Robert Henke: Layering Buddha

Imbalance, 2006

Layering Buddha cover

It’s amazing how similar this album is in both concept and execution to Signal to Noise from two years ago. That project saw Henke paying tribute to the Yamaha SY77 FM synthesizer. Here the lovable FM3 Buddha Machine is his source. The result is a gorgeous ambient album of echoes and crescendos. At times the pieces are soothing (“Layer 001”), other times they are tense and immense (“Layer 002”). The incredible heft of these sounds is a result of Henke’s recording process. Henke used a state-of-the-art A/D converter to record information up to 48 kHz, allowing him to pitch the recordings down to reveal previously inaudible data.

Listening to “Layer 002,” I picture massive clouds drifting on a distant planet. “Layer 004” conjures visions of the ocean’s shimmering surface seen from below. “Layer 006” has noisy reverb like a Chain Reaction record. “Layer 007” sounds like a crowd shaking wooden rattles at a raucous religious procession. “Layer 009” is hauntingly symphonic. A limited-edition, hand-numbered vinyl box set presents these pieces on grey vinyl 7-inches with full-color labels. In keeping with FM3’s tactile approach, Henke suggests experimentation with speed and simultaneous play. Even as a CD, this is a beautiful, thought-provoking experience.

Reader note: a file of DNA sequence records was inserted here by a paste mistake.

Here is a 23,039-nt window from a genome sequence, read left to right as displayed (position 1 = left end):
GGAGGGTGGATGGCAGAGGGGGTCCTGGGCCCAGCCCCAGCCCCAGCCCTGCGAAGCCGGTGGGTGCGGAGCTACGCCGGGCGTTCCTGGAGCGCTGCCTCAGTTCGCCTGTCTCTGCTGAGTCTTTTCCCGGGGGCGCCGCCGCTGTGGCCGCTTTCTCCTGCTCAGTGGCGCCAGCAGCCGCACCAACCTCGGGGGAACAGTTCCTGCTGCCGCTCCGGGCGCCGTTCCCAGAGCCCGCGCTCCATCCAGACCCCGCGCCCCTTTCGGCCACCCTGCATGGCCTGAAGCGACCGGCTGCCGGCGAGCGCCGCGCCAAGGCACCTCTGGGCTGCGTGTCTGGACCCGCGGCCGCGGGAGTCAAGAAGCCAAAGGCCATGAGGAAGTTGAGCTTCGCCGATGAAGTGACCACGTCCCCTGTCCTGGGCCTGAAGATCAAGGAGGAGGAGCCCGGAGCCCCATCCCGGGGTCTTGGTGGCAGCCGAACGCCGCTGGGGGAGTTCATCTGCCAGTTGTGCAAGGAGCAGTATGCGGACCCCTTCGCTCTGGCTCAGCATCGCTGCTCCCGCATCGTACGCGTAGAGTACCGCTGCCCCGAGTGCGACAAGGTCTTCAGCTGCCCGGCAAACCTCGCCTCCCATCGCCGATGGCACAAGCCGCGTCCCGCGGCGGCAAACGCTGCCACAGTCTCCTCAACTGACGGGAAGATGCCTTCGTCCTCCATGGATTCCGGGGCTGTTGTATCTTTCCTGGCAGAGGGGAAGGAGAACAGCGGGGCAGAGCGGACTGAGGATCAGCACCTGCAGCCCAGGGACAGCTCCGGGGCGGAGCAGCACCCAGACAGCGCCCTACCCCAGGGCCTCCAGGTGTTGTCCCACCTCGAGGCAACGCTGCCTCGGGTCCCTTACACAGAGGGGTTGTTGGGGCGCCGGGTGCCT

4/5 stars

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2 Comments

He recorded at 96kHz.

Yeah, here's Henke's explanation from the first link: "I recorded the sound of one single buddha machine at 96 kHz, using a state of the art A/D converter. The recording contains audio
information up to 48 kHz, which makes it possible to transpose the loops down and expose otherwise inaudible hidden details."